Susan Price said...

Bill and Jan - I enjoyed your double act! Looking forward to your next exclusive, Bill.

Sandra Horn said...

Brilliant!

Bill Kirton said...

Thanks all, especially Jan, because when I switched off the recorder, Ethel chatted on about incidents in her youth which she considered ‘too racy’ for inclusion in anything intended for public access. (And she was right.) We were discussing interview techniques and there was one particular incident with a budgie, two bacon rolls, some sellotape and a jug of Wilsons bitter which she shared with someone she called ‘a young reporter prone to blushing’ who resisted all her attempts at a less professional relationship until she showed him what the budgie did with the sellotape.

Jan Needle said...

Oh hell. Now I'll have to go to confession. And I'm not even a Catholic. But on a point of order, Mr Chairman, it was Scotch tape, not sellotape. Ethel said she'd tried that brand, but Joey (the budgie) said it wasn't strong enough for that sort of thing. Although as he had strong Wigan accent, he might actually have said something completely different. Never have I felt so inadequate because of my Southern upbringing. Incidentally, the Royal Brew was in a terrace in Charles Street, Manchester, which was knocked down and became part of the BBC northern HQ. It's now a car park, which says it all really, dunnit?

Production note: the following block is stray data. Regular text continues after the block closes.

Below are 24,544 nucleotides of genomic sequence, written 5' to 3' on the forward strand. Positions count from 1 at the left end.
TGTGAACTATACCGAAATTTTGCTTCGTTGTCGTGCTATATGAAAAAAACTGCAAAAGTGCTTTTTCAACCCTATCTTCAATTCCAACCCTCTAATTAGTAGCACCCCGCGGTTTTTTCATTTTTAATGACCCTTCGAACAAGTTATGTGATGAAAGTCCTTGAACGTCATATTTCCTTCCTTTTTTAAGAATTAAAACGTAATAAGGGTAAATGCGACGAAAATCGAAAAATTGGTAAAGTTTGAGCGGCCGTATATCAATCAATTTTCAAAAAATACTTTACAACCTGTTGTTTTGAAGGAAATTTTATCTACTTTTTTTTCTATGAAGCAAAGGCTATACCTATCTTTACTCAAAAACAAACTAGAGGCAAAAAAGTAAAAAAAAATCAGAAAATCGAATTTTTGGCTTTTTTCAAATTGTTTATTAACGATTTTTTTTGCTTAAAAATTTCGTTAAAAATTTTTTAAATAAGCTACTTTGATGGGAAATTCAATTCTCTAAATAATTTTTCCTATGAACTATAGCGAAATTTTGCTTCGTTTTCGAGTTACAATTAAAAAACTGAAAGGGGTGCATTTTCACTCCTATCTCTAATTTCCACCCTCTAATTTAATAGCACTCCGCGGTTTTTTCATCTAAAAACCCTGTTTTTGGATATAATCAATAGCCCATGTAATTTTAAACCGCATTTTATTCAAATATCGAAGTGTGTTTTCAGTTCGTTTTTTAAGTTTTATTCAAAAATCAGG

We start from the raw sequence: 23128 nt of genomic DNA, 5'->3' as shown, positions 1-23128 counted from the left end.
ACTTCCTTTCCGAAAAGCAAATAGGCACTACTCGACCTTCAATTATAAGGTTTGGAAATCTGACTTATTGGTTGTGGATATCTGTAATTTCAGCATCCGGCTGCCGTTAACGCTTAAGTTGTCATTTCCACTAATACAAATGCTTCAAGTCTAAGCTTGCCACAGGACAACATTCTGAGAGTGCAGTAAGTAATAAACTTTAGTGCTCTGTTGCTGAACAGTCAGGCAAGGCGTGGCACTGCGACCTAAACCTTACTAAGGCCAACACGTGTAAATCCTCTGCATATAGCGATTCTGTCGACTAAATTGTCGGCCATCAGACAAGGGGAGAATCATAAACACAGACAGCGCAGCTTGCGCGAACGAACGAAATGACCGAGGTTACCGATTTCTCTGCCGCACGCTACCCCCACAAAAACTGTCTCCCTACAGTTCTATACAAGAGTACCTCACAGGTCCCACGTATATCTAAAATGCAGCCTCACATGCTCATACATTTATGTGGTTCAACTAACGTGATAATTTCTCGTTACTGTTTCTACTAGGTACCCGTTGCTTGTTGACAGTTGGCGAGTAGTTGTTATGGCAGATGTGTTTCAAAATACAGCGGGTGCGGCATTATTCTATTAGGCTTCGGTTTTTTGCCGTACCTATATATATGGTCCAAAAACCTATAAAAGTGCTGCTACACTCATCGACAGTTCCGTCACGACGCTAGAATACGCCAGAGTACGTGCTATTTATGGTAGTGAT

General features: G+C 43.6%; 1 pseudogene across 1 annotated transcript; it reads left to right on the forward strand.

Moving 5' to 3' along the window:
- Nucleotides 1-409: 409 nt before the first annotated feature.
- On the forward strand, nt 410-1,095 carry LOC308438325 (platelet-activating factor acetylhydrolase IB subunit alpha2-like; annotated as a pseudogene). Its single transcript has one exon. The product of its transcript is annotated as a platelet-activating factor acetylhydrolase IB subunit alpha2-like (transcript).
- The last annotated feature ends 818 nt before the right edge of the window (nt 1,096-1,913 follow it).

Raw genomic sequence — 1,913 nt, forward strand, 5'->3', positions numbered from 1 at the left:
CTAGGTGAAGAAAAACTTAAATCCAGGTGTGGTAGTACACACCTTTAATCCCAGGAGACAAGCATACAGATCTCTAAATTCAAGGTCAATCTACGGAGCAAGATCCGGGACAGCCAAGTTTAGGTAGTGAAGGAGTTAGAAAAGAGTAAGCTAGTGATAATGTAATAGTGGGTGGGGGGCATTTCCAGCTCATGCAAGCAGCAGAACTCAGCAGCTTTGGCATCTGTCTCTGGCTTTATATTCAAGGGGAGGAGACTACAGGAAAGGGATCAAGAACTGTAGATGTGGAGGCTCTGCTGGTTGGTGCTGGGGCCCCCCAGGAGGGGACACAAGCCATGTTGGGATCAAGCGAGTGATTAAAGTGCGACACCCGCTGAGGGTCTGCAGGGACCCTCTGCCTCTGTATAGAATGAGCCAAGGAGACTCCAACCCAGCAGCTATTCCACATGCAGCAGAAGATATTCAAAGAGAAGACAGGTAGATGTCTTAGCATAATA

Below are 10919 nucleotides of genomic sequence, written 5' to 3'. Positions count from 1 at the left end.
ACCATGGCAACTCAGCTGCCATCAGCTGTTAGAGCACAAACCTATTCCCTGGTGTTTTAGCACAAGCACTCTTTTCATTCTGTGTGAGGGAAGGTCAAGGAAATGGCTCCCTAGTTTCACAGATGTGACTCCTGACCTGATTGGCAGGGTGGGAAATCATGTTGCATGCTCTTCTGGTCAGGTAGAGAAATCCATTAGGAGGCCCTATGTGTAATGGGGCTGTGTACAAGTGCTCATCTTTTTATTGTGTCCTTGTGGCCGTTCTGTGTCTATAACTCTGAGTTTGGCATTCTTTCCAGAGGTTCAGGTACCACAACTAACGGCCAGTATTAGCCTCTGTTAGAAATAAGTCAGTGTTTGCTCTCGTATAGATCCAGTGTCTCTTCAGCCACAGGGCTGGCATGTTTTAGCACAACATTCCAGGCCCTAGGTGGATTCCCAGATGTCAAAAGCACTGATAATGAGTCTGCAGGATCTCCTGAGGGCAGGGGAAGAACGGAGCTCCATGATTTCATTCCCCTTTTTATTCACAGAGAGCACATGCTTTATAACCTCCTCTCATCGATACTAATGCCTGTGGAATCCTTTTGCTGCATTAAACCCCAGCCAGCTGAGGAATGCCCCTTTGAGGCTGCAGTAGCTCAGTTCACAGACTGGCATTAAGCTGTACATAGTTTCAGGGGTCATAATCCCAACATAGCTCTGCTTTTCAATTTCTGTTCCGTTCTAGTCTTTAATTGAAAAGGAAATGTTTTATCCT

julia jones said...

"With viscera you know where you are" - bally hilarious / utterly nauseating. Thanks so much

Patsy said...

I'd have said that was a nice interview, but I read it. *shudders*

Umberto Tosi said...

Another outstanding post, Bill, full of surprises from the start. I still have goosebumps!

Enid Richemont said...

Brilliant! Sorry you survived - you'd have made an interesting corpse.

Bill Kirton said...

Thanks again, everyone. And, Enid, your 'Sorry you survived' is entirely justified.

Chris Longmuir said...

Ah, Bill! I see you're at it again. I really do worry for you and fear you will come to a bad end!

Bill Kirton said...

I already have, Chris. Several times.

Reb MacRath said...

Sorry for the delayed reaction to this brilliant post. I had limited wi-fi access on the train. Luckily, I was spared loud spells of the giggles that might have led to my being escorted back to my cabin. Well done!

Bill Kirton said...

Thanks, Reb. Glad you giggled - we need more of it.